Overcoming Anxiety - A Guide to Thrive in Chaos - REDENDRON - To Be Human

Overcoming Anxiety – A Guide to Thrive in Chaos

Your body is shivering and you’re gasping for air. You take in heavy breaths and exhale fully, simply because you read somewhere that focusing on your breathing will take your mind off of the worries and bring you back to the much acclaimed present moment. Your mind won’t listen to you and it keeps going back to something someone said last night at the party, or the test that you’ve constantly been bickering about, or the moment you ate one whole sandwich in a single bite and your crush was looking right at you, or the fact that your partner hasn’t been calling you for a month, or about a close family member who has been undergoing treatment since a year, or the fact that there’s too much month at the end of the money, or an uncomfortable conversation that has to occur but you wouldn’t want to be a part of or the agony of losing something or someone that you hold dear. Water. Where’s the god damned water? Chug, chug, chug.

I think, therefore, I am

The human brain is considered as the epitome of evolution since it has the ability to rationalize, to invent, to implement and to come up with questions that no other species can. Our ability to think has put us in the forefront of evolution or in some cases, dragged us down to darkness. Some say, overthinking is bad and some say, not thinking at all is bad. Good and bad are in fact, subjective. If overthinking was bad, would there be an Einstein?

Have you ever seen those cigarette packets which comes with a complimentary statutory warning that has pictures of ugliest diseases that can possibly ruin your meals for life?  Now here’s a picture of a smoking ad back in the 50s.

What’s my point?

Today we get to hear about Social Media Movement, Ads, Banners, Talks about the de-stigmatization of mental illness. We often get to see people posting statuses on their Facebook that anyone who is going through a massive bout of depression can reach out to them and they will somehow soothe them with their warm words. There’s nothing against raising awareness on the importance of mental health and it has surely been effective. More and more victims and mental health professionals are now speaking up. We’re living in the best times ever.

However, on the other hand, Social media and pop culture have redefined mental illness into a glamorous attraction. Nowadays, anorexia nervosa, self-harm, depression, anxiety disorders, and many other mental health disorders are being glamorized, romanticized, and consequently promoted through many social media platforms, especially websites and blogs. (Rola Jadayel et al., 2017)

Musicians like Lana Del Ray and TV series such as 13 Reasons Why have been reported to have increased the romanticism for suicide and self-harm (Rola Jayadel et. al.)

Case Study (Rola Jayadel et al)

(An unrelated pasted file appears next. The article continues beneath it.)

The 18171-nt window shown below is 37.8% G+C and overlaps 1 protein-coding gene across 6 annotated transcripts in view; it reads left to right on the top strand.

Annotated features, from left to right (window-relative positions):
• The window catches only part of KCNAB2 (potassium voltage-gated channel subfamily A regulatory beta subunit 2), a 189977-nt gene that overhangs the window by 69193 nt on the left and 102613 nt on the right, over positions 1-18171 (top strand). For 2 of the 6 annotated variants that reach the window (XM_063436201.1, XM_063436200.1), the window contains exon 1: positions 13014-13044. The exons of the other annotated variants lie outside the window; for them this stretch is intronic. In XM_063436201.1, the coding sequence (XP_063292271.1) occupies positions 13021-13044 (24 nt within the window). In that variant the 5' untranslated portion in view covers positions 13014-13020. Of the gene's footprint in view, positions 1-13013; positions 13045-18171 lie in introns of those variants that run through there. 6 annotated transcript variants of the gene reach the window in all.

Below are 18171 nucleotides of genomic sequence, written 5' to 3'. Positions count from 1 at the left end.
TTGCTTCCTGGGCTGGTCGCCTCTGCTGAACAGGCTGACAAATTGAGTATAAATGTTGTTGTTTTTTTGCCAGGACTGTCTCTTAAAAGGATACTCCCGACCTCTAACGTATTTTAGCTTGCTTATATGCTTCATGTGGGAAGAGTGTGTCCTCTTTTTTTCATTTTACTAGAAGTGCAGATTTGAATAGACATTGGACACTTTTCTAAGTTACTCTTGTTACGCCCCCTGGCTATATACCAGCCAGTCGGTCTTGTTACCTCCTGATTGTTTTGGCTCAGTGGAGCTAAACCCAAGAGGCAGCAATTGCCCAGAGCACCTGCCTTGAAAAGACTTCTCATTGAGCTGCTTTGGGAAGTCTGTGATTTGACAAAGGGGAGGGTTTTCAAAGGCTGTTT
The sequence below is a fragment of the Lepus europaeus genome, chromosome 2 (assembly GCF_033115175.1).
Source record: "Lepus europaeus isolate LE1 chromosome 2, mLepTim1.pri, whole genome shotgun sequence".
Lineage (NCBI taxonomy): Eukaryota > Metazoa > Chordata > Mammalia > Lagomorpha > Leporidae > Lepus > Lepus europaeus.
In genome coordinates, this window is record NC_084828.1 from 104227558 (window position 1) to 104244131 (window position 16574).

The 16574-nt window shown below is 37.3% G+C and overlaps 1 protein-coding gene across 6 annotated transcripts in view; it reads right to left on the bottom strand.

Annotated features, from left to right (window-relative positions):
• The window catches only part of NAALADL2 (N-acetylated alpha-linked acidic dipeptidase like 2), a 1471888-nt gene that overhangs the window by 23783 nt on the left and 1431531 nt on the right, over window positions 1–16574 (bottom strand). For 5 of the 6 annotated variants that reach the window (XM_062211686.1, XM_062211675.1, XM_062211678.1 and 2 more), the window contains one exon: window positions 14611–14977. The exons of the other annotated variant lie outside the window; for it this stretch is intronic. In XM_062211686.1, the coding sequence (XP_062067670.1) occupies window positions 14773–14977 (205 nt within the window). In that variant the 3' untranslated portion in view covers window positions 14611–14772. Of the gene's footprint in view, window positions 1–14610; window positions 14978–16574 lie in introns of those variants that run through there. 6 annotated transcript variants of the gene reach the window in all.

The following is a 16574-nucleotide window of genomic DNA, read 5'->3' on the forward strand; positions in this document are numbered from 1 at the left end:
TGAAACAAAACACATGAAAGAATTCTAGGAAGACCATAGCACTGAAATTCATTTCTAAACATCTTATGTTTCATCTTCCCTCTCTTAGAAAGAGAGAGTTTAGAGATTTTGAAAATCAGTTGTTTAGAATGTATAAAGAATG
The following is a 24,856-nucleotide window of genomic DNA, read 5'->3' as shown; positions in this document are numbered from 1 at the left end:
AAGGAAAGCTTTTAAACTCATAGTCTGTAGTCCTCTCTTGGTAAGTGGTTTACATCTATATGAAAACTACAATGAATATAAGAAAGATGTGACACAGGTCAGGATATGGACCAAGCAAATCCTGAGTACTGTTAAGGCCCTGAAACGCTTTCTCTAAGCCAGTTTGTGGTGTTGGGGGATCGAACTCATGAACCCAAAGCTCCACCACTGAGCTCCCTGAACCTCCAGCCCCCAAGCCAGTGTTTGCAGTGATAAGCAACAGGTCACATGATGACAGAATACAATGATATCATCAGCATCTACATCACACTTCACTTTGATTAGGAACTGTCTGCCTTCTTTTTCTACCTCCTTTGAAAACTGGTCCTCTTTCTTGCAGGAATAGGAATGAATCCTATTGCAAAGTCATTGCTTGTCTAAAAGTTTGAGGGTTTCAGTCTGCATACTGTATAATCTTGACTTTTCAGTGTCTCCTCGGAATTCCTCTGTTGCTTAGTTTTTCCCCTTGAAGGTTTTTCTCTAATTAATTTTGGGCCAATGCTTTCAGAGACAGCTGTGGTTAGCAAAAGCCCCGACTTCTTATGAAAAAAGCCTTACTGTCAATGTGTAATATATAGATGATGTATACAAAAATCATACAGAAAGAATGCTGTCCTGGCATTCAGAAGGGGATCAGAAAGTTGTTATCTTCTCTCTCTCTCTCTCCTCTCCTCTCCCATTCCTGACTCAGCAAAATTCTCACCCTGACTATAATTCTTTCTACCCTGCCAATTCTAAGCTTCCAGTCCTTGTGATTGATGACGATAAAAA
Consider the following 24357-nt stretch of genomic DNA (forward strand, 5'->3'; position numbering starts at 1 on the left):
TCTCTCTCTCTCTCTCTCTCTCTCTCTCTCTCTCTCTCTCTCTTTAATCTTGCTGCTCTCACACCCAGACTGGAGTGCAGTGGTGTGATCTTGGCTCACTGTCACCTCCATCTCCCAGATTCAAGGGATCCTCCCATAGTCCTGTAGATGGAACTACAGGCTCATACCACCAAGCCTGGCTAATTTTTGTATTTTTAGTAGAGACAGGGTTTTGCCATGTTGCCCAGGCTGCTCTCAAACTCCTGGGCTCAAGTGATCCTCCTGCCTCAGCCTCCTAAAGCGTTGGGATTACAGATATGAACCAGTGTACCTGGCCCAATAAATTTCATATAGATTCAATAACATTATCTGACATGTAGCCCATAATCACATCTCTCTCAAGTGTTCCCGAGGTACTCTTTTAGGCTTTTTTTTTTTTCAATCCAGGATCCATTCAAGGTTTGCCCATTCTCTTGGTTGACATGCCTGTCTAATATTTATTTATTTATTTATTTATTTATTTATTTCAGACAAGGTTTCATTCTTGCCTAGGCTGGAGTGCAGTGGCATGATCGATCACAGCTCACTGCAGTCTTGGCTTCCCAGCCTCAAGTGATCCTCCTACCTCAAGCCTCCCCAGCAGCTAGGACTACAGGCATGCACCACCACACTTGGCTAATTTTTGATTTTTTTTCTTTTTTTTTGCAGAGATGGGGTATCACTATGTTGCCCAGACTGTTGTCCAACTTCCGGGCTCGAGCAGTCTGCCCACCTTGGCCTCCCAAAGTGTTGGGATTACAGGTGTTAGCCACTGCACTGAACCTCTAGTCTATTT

A nineteen-year-old coming from a socially and economically stable family was clinically diagnosed with depression at the age of fifteen. He describes his experience as follows:

“I was scared to talk about it, since talking about one’s feelings was seen as a taboo. It was socially unacceptable. I resorted to the internet in order to try and find something I could relate to. At the time, I was in a state of profound emotional vulnerability. I was very prone to get dragged by an extreme form of mental or physical abuse, which is exactly what happened. I found lots of pictures, specifically drawings which depicted mainly depression and self-harm. And that’s how I was driven to suicidal thoughts. The pictures were all driving me to believe that I was alone and that I didn’t belong socially. The seemingly deep and poetic imagery on social media definitely contributed to aggravating my mental health problem. I don’t remember being aware of how much I was affected by social media or that it actually was a direct factor to my problem. But, I’m lucky to have had the courage to speak up and seek help. My message to those who are affected and to those who are at risk of being affected is to seek help, talk to a professional, and never leave toxic thoughts to yourself.”

The concept of de-stigmatization has somewhat backfired in the sense, that people have started believing that mental illness is an illness and is beyond everybody’s control. The first help they ever seek is through Google or other forms of social media and its seldom very helpful.

Here’s a little myth-buster. You don’t ALWAYS need help because some form of anxiety can be self treated.

Anxiety is specifically of two types, i.e. Uncaused and Situational Anxiety. Uncaused Anxiety relates to your brain chemistry, which develops as a result of some chemical imbalance and has to be treated with medication or with a combination of medication and therapy. On the other hand, situational anxiety is caused by your personality and life events and it does not necessarily need to be treated with medication or therapy.

In the case of situational anxiety, you can train yourself on how you can react to certain situations with the aid of your own mental faculty. This comes from the theory of Neuroplasticity, which, in simpler words mean cells that fire together, wire together. You can train your brain to react to certain life situations and rewire your own brain. Now it is easier said than done, as it requires a lot of hard work and resilience.

Between stimulus and response, there is a space. In that space is our power to choose our response. In our response lies our growth and our freedom.”
(Victor Frankl, Man’s Search For Meaning)

  1. Stimulus – In certain situations, one is aware of the processes of thinking and perceiving . It involves an awareness of sensation and usually the effects.
  2. Effect – is the reflection of a mental state. It involves the feeling itself.
  3. Response- There is a force which directs us  and involves the urge to take action.

Let us suppose, I hear a noise, which I recognise as that of an exploding bomb.